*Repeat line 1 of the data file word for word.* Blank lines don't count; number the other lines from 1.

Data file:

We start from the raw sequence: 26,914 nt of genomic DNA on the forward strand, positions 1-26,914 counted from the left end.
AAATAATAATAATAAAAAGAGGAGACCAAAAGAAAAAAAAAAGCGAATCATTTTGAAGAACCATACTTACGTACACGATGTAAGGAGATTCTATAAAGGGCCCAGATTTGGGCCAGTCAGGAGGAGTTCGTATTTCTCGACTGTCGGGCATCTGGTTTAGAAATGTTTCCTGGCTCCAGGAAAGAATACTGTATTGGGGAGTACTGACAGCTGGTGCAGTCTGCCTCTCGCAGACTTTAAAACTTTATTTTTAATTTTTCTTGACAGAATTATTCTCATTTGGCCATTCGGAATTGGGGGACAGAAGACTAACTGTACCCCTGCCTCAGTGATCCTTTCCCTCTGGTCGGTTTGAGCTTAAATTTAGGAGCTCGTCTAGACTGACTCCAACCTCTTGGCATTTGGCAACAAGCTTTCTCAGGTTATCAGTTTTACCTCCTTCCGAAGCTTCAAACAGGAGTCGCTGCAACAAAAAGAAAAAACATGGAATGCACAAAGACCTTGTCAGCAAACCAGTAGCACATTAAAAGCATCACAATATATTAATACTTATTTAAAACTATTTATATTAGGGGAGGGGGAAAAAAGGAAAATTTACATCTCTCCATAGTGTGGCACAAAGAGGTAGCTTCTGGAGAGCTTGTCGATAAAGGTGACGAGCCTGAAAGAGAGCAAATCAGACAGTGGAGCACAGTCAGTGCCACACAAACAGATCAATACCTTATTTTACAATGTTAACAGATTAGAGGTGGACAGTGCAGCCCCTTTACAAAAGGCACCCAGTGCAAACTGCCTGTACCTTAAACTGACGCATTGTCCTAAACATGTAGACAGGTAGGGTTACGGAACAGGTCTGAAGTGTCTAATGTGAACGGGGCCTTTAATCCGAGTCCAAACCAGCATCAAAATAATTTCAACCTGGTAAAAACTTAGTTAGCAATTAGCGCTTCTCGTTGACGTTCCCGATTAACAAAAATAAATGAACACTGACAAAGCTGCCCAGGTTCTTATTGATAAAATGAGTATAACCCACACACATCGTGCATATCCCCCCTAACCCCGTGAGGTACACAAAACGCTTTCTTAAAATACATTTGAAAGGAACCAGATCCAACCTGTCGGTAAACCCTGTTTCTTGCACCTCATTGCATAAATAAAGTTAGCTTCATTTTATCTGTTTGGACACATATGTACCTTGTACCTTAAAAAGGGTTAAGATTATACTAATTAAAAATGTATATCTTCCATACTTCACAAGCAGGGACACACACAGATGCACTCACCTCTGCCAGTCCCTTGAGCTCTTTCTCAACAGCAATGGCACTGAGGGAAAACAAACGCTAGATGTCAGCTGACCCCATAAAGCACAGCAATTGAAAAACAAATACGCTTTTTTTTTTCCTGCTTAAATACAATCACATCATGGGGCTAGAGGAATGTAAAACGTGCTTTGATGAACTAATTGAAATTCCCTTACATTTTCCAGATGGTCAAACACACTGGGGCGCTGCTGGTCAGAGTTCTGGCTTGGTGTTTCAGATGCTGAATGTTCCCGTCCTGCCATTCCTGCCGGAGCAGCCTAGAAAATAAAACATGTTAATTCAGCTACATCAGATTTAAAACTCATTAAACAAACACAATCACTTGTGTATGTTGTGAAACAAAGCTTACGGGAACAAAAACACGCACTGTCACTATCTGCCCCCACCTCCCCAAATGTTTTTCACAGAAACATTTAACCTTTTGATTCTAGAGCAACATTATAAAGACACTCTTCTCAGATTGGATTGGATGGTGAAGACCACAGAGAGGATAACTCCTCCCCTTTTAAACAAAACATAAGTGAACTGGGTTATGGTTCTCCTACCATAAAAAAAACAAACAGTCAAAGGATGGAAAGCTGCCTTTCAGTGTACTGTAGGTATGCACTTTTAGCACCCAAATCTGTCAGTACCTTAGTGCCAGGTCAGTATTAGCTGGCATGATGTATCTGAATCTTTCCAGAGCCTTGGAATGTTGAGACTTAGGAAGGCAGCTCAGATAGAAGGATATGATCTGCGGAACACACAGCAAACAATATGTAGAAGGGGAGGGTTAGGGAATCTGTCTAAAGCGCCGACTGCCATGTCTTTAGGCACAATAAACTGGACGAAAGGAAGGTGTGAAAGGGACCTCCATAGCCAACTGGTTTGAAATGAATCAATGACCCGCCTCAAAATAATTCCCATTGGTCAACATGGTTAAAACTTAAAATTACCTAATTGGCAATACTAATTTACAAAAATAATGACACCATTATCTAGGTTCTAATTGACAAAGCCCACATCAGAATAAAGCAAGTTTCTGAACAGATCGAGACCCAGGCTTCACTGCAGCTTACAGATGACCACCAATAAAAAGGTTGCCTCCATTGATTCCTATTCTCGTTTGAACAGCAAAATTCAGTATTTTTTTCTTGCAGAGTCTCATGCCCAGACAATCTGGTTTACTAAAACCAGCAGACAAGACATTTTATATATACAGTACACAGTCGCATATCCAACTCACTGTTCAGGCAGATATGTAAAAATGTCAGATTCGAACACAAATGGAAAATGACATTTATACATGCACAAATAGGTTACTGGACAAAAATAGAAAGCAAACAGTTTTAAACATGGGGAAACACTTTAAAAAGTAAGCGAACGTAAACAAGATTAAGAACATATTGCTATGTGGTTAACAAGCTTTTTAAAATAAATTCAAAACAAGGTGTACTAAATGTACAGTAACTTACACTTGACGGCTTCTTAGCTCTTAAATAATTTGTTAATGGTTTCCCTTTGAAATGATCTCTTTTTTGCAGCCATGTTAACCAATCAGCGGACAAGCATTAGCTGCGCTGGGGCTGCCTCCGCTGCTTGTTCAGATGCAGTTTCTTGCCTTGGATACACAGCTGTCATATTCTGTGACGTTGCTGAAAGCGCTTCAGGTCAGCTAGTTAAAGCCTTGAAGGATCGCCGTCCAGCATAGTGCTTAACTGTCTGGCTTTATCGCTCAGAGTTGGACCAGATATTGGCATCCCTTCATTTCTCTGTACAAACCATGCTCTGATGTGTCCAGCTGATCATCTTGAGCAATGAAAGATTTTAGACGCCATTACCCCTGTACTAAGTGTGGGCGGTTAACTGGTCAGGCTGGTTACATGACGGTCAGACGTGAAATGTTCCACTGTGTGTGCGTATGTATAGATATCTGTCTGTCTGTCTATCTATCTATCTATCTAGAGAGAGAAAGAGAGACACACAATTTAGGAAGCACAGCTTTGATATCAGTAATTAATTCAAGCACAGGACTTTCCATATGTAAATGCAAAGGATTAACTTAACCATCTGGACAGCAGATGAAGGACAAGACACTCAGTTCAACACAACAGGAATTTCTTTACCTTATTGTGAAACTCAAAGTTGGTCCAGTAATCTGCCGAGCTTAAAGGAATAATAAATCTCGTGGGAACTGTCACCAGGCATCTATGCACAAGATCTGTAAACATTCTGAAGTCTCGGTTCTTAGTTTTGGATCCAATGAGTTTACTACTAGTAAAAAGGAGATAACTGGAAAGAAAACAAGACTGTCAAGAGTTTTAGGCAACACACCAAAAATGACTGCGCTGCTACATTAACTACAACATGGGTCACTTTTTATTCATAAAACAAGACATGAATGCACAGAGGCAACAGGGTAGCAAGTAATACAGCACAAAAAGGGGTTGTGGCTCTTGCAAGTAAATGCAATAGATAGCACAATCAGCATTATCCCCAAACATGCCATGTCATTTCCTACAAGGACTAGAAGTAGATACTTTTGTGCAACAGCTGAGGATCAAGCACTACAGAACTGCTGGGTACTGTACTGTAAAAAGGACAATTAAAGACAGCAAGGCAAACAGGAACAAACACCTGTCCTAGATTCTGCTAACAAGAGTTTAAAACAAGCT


We start from the raw sequence: 26,914 nt of genomic DNA on the forward strand, positions 1-26,914 counted from the left end.